Rubik’s Cube loses EU trademark case — on a technicality
Brussels — The owner of the Rubik’s Cube brand lost a bid to regain the EU trademark rights to the iconic puzzle’s shape.
The EU general court in Luxembourg ruled on Thursday that the EU’s intellectual property office was right to cancel trademark protection for the multi-coloured cube that’s kept small and big hands busy since the 1970s.
“Given that the essential characteristics of that shape are necessary to obtain the technical result consisting of the rotating capability of that product, that shape could not be registered as an EU trademark,” the court said.
In a legal battle in Europe that’s seen almost as many twists and turns as the famous cube, German toy maker Simba Toys has been fighting since 2006 against granting it EU trademark protection. A lower EU court ruled in favour of the cube’s rights in 2014, but two years later the bloc’s top court said EU trademark law prevents a company from getting “a monopoly on technical solutions or functional characteristics of a product”.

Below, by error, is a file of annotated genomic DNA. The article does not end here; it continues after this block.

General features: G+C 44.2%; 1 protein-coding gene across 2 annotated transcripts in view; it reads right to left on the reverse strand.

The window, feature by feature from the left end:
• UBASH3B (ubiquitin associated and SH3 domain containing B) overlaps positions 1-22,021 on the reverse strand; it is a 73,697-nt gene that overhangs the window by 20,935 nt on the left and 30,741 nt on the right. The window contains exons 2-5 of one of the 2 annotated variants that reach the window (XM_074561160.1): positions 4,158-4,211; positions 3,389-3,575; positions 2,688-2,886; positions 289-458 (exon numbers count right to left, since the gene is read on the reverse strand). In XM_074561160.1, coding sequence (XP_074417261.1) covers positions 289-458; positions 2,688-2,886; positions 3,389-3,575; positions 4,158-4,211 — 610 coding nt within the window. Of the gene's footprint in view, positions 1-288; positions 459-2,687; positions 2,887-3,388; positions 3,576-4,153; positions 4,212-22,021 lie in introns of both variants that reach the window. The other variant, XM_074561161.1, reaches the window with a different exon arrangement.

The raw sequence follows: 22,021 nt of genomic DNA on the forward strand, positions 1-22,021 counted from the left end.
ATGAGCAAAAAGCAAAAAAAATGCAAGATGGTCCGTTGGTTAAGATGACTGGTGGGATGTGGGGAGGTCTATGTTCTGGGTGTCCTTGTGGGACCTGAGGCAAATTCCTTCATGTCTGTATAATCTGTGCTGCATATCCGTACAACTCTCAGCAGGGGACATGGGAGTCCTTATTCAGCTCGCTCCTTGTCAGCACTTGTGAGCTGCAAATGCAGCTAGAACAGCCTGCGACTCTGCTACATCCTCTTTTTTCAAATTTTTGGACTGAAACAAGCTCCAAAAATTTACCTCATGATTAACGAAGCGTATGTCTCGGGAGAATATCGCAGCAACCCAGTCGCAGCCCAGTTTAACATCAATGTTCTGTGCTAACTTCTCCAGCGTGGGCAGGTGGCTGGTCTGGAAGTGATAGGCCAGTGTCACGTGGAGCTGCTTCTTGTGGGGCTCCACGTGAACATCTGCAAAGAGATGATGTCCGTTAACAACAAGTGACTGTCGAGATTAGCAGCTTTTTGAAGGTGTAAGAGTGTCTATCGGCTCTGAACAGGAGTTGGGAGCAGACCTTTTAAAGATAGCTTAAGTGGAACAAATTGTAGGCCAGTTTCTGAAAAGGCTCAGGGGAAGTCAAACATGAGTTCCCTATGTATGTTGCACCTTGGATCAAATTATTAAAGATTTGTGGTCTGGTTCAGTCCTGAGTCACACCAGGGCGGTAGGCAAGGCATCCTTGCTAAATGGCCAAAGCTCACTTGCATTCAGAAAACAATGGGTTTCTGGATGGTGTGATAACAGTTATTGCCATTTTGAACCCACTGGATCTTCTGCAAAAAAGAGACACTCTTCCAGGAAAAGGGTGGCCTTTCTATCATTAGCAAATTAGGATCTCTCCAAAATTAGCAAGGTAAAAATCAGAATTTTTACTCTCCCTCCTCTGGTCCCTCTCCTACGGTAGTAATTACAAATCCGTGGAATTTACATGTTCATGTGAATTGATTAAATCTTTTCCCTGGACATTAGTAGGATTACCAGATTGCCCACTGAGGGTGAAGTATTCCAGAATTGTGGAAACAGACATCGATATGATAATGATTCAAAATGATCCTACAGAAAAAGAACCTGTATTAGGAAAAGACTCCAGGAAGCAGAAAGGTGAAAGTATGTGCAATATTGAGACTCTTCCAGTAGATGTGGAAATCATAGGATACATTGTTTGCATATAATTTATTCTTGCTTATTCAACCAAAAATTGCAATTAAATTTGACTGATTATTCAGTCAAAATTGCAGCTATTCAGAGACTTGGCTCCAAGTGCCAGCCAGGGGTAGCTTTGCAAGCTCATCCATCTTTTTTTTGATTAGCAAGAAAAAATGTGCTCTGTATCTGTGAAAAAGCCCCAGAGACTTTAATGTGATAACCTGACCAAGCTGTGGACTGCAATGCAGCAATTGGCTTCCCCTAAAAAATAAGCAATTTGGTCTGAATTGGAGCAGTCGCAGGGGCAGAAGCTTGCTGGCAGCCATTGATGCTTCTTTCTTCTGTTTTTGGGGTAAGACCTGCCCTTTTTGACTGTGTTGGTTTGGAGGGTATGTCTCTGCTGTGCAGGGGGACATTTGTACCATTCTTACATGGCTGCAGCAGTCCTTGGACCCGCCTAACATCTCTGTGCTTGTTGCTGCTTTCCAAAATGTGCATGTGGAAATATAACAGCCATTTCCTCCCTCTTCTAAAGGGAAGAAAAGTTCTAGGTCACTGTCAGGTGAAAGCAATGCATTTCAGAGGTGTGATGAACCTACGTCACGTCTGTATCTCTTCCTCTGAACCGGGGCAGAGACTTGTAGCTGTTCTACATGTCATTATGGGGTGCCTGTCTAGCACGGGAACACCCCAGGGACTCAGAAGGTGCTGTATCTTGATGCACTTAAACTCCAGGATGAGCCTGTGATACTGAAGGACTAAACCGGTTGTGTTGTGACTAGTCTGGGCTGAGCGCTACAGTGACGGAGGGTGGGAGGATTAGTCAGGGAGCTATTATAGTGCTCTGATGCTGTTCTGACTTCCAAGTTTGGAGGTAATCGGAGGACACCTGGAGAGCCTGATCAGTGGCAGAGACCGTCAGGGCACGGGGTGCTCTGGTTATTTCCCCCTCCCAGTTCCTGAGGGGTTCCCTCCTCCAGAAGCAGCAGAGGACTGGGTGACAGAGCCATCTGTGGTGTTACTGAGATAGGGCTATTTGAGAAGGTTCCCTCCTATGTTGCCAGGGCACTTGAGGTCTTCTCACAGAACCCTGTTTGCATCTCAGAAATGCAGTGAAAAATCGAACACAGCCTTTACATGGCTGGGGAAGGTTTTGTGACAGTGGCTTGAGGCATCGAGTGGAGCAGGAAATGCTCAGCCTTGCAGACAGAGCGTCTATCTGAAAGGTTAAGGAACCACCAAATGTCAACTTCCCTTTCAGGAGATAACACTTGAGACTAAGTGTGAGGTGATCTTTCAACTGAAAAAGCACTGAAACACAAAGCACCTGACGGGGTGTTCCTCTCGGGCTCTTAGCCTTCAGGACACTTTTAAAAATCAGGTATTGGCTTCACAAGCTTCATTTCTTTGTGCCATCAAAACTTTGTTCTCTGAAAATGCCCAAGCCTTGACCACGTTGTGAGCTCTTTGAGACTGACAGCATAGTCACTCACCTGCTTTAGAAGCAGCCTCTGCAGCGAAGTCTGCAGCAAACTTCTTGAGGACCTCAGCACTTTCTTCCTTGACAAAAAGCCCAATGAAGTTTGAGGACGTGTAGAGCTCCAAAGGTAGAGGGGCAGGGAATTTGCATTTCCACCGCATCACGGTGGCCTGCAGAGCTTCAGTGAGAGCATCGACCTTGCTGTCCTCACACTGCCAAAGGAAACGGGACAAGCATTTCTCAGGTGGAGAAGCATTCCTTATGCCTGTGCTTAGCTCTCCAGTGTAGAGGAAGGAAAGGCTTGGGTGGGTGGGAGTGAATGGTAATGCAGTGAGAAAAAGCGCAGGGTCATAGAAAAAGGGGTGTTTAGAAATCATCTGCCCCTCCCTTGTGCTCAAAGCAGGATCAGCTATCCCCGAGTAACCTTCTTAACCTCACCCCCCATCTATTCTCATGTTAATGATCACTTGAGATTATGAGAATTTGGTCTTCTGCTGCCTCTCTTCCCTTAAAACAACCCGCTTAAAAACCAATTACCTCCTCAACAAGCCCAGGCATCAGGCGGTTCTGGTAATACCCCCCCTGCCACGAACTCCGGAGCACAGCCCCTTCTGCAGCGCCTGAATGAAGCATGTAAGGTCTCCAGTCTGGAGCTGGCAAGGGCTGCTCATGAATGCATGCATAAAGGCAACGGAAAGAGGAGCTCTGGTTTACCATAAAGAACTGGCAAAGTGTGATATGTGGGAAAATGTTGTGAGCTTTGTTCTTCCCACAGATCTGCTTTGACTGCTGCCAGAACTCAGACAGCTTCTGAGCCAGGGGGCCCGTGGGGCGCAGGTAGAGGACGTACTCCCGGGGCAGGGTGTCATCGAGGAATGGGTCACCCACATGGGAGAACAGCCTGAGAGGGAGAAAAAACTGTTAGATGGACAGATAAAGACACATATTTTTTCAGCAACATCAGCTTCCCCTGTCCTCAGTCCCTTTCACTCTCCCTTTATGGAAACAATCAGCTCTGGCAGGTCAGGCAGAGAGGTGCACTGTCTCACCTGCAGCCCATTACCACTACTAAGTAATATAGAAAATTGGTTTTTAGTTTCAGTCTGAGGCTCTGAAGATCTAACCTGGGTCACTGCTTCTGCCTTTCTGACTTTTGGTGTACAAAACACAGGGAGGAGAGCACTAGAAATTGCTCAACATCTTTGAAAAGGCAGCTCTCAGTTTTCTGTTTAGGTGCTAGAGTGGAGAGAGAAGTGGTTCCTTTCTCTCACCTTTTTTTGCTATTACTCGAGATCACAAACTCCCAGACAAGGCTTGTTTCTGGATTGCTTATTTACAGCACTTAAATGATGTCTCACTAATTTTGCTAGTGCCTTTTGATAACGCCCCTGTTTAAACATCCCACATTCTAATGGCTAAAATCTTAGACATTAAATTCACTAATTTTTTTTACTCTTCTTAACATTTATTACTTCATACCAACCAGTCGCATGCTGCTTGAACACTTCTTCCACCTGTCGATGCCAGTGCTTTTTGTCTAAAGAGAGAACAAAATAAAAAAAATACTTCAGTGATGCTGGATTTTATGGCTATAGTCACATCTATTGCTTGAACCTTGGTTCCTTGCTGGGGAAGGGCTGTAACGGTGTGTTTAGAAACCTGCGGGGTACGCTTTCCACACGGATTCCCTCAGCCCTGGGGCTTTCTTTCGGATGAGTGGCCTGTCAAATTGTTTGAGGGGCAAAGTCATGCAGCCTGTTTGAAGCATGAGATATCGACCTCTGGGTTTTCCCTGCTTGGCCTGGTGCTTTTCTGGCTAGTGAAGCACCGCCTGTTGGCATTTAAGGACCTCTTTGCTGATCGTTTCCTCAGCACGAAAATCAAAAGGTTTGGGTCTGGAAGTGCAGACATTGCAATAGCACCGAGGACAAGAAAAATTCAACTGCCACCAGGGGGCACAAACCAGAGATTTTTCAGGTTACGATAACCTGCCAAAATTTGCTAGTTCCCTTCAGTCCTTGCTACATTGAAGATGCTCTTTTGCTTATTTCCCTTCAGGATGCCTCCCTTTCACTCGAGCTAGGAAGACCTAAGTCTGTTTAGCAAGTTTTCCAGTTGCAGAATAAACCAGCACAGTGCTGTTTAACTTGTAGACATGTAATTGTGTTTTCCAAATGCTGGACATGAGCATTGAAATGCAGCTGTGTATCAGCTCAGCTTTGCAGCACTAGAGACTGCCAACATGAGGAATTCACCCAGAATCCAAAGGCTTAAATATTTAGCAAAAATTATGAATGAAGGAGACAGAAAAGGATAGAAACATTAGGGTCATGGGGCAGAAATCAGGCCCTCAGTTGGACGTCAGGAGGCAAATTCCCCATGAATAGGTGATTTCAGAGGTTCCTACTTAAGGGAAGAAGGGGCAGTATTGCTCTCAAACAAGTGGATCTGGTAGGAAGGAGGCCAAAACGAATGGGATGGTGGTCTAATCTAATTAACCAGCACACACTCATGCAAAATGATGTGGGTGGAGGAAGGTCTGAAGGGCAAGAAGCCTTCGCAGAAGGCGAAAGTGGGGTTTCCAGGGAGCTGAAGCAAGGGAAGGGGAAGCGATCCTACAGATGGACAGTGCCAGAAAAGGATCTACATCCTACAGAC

The office in charge of giving EU-wide trademark rights annulled the protection for the cube’s shape in 2017, in line with the top court’s guidance. Rubik’s Brand appealed that decision, moving the case back again to the EU courts. Thursday’s decision can be appealed one more time.
In 1974, Hungarian inventor Erno Rubik created a solid cube with coloured stickers that twisted and turned without falling apart. It was “an object that was not supposed to be possible”, says the official Rubik’s Cube website.
Rubik himself took one month to work out the solution. According to the website, there are “42-quintillion possibilities, but only one correct solution” so that all sides are aligned in an evenly coloured manner.